The Call is at its best when it sticks to the high-concept premise of “‘buried in a trunk”. Abigail Breslin (Little Miss Sunshine) plays a teen kidnapped at random by a psychopath and stowed away in the back of a Toyota Camry. By way of some convoluted plot, she has a second phone tucked away in her back pocket, and after calling the police is connected to Halle Berry’s 911 operator. It’s then a race against time as Berry tries to locate Breslin before it’s too late.
Richard D’Ovidio’s script is light on nuance and heavy with cliché, yet for the majority of the film it hardly matters. It’s great fun to see Berry guiding Breslin through various inventive attempts at escape, with the real-time filming approach adding to the increasingly desperate atmosphere. A few unnecessary subplots involving Berry’s cop boyfriend and her uncaring boss are dealt with in (thankfully) brief asides.
TV veteran Michael Eklund takes the role of the delightfully manic villain, and there’s strong support from The Sopranos’ Michael Imperioli as an overly curious passerby. Add some corny dialogue and moments of eye-rolling stupidity and you’ve got a great slice of pulpy entertainment.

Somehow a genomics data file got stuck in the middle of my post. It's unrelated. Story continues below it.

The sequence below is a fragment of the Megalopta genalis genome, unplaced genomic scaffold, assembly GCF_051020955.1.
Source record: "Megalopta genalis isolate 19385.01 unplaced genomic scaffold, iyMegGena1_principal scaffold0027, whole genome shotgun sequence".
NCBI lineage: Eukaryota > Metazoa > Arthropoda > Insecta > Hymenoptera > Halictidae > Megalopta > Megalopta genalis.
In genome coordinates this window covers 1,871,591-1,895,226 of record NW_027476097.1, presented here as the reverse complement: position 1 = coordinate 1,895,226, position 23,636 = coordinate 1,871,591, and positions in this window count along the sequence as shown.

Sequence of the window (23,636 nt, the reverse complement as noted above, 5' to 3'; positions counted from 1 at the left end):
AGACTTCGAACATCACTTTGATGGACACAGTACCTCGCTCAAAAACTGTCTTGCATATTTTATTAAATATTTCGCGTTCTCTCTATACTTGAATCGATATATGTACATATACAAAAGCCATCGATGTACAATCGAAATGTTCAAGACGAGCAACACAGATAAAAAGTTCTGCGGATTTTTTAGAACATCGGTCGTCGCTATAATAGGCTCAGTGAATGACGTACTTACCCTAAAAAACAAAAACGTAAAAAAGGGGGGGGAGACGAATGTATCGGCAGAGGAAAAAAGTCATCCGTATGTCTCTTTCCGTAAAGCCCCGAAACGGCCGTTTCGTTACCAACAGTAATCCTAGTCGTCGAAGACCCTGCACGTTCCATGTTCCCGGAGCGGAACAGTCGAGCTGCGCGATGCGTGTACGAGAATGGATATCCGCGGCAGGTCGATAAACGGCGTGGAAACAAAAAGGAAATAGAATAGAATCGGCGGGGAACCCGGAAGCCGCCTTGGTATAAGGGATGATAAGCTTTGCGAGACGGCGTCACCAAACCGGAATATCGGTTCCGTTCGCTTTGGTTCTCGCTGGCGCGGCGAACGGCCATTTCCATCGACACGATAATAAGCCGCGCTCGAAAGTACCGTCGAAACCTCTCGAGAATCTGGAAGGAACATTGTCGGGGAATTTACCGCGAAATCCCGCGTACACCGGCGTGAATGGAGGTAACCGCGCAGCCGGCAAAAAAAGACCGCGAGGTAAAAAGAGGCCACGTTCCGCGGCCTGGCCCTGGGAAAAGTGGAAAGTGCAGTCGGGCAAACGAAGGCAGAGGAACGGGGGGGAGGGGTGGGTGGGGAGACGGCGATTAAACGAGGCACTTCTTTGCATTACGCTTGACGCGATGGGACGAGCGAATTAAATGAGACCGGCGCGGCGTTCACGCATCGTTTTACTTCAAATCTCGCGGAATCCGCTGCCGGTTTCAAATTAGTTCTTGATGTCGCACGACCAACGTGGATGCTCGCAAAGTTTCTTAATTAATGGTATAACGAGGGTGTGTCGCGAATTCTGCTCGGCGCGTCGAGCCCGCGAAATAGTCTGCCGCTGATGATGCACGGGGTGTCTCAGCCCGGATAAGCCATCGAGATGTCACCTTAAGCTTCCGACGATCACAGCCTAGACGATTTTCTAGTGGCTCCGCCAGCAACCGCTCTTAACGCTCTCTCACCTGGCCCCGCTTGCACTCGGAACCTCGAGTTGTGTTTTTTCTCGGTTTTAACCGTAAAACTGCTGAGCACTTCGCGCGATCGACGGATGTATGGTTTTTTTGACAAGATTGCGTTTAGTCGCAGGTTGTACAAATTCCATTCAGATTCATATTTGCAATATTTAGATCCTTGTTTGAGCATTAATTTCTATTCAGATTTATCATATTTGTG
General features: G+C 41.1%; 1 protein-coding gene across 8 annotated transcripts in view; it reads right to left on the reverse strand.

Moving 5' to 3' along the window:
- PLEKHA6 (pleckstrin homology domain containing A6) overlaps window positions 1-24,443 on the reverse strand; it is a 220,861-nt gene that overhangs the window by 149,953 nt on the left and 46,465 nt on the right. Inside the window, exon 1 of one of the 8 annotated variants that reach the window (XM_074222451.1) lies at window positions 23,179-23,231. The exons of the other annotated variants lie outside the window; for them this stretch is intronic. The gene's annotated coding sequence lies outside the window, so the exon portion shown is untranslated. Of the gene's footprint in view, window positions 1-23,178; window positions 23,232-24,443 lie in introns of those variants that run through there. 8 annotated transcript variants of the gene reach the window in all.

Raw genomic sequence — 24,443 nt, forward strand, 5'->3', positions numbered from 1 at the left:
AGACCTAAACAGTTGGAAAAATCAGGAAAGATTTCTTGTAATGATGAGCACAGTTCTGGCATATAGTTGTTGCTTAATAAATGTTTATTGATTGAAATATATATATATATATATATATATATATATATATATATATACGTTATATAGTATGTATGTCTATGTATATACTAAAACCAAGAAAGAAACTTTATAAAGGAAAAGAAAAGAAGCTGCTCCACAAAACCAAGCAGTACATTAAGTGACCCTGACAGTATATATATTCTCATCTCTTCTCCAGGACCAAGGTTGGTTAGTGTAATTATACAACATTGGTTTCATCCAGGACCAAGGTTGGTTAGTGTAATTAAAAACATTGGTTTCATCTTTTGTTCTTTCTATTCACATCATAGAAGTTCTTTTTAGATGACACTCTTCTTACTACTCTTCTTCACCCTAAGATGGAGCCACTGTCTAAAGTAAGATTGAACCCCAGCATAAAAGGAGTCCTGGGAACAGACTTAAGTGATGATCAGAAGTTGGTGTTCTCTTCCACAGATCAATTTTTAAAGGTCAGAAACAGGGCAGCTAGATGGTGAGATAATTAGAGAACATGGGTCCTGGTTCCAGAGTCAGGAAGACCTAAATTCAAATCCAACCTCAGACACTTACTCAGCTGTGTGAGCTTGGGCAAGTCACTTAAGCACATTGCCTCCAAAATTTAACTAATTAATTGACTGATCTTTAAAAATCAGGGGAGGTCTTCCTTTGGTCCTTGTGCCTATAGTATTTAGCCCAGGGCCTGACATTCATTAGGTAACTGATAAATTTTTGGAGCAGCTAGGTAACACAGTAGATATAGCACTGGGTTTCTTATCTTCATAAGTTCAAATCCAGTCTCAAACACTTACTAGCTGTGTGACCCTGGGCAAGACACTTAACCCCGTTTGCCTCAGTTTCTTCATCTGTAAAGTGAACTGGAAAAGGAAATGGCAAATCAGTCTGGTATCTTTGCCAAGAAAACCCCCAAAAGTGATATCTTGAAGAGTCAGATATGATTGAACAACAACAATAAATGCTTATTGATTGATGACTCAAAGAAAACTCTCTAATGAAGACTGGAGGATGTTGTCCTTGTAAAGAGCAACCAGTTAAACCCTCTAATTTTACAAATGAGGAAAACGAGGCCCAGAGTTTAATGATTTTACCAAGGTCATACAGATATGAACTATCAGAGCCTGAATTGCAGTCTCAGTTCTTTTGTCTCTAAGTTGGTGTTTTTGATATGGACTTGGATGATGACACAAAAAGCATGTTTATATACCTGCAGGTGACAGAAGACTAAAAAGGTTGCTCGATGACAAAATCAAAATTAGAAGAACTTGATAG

Unfortunately, the filmmakers seem to lack conviction, and the over-the-top tone is abandoned for a finale that tries to take the film into more disturbing territory. It’s a 30-minute ending that draws obvious inspiration from The Silence of the Lambs, and suffers a lot by comparison.
By the standards of Halle Berry’s famously chequered post-Oscar career, The Call will be a solid enough entry. Much like 2003’s Phone Booth, it takes a promising Hitchcock-inspired concept but doesn’t quite know how to deliver on it. However, director Brad Anderson marshals the proceedings valiantly throughout, and for the most part, The Call fulfils its function as a fast-paced guilty pleasure.
The Call is released nationwide on 20th September 2013.
Watch the trailer for The Call here: